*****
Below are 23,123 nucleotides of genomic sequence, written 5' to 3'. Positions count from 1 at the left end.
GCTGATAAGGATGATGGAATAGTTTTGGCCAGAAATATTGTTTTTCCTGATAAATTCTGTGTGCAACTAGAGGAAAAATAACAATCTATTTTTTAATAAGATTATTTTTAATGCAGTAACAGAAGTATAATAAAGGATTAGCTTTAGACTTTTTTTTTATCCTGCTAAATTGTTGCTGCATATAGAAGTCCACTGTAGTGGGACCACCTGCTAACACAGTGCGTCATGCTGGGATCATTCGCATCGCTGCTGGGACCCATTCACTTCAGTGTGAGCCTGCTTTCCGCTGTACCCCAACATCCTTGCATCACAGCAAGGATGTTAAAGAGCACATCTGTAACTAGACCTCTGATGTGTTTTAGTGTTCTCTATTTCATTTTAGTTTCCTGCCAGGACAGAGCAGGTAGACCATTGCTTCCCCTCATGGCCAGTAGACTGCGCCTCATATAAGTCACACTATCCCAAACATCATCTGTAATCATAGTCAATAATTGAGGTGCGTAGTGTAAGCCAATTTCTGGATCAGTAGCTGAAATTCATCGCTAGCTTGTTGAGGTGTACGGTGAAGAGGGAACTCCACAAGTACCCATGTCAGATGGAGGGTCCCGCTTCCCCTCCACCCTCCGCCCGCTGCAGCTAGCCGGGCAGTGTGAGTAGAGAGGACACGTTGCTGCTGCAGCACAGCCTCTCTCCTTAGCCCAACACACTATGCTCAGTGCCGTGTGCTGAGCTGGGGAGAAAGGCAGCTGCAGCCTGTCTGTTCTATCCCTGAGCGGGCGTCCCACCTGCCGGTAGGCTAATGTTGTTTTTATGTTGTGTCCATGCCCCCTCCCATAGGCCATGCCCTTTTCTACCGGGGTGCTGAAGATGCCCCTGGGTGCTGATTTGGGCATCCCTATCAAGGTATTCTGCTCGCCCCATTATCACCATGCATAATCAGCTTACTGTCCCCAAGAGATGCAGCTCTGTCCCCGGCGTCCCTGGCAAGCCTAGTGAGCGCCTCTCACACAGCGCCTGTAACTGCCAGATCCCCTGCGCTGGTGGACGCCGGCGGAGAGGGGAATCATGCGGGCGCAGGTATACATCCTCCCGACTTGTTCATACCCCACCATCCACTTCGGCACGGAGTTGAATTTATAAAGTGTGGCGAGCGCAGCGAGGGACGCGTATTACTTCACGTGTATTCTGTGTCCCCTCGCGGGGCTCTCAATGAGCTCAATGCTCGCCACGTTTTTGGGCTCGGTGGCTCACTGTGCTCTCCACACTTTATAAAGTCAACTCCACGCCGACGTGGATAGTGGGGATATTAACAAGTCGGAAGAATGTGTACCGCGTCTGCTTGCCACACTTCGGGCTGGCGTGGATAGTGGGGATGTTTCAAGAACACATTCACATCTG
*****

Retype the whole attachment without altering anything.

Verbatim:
Below are 23,123 nucleotides of genomic sequence, written 5' to 3'. Positions count from 1 at the left end.
GCTGATAAGGATGATGGAATAGTTTTGGCCAGAAATATTGTTTTTCCTGATAAATTCTGTGTGCAACTAGAGGAAAAATAACAATCTATTTTTTAATAAGATTATTTTTAATGCAGTAACAGAAGTATAATAAAGGATTAGCTTTAGACTTTTTTTTTATCCTGCTAAATTGTTGCTGCATATAGAAGTCCACTGTAGTGGGACCACCTGCTAACACAGTGCGTCATGCTGGGATCATTCGCATCGCTGCTGGGACCCATTCACTTCAGTGTGAGCCTGCTTTCCGCTGTACCCCAACATCCTTGCATCACAGCAAGGATGTTAAAGAGCACATCTGTAACTAGACCTCTGATGTGTTTTAGTGTTCTCTATTTCATTTTAGTTTCCTGCCAGGACAGAGCAGGTAGACCATTGCTTCCCCTCATGGCCAGTAGACTGCGCCTCATATAAGTCACACTATCCCAAACATCATCTGTAATCATAGTCAATAATTGAGGTGCGTAGTGTAAGCCAATTTCTGGATCAGTAGCTGAAATTCATCGCTAGCTTGTTGAGGTGTACGGTGAAGAGGGAACTCCACAAGTACCCATGTCAGATGGAGGGTCCCGCTTCCCCTCCACCCTCCGCCCGCTGCAGCTAGCCGGGCAGTGTGAGTAGAGAGGACACGTTGCTGCTGCAGCACAGCCTCTCTCCTTAGCCCAACACACTATGCTCAGTGCCGTGTGCTGAGCTGGGGAGAAAGGCAGCTGCAGCCTGTCTGTTCTATCCCTGAGCGGGCGTCCCACCTGCCGGTAGGCTAATGTTGTTTTTATGTTGTGTCCATGCCCCCTCCCATAGGCCATGCCCTTTTCTACCGGGGTGCTGAAGATGCCCCTGGGTGCTGATTTGGGCATCCCTATCAAGGTATTCTGCTCGCCCCATTATCACCATGCATAATCAGCTTACTGTCCCCAAGAGATGCAGCTCTGTCCCCGGCGTCCCTGGCAAGCCTAGTGAGCGCCTCTCACACAGCGCCTGTAACTGCCAGATCCCCTGCGCTGGTGGACGCCGGCGGAGAGGGGAATCATGCGGGCGCAGGTATACATCCTCCCGACTTGTTCATACCCCACCATCCACTTCGGCACGGAGTTGAATTTATAAAGTGTGGCGAGCGCAGCGAGGGACGCGTATTACTTCACGTGTATTCTGTGTCCCCTCGCGGGGCTCTCAATGAGCTCAATGCTCGCCACGTTTTTGGGCTCGGTGGCTCACTGTGCTCTCCACACTTTATAAAGTCAACTCCACGCCGACGTGGATAGTGGGGATATTAACAAGTCGGAAGAATGTGTACCGCGTCTGCTTGCCACACTTCGGGCTGGCGTGGATAGTGGGGATGTTTCAAGAACACATTCACATCTG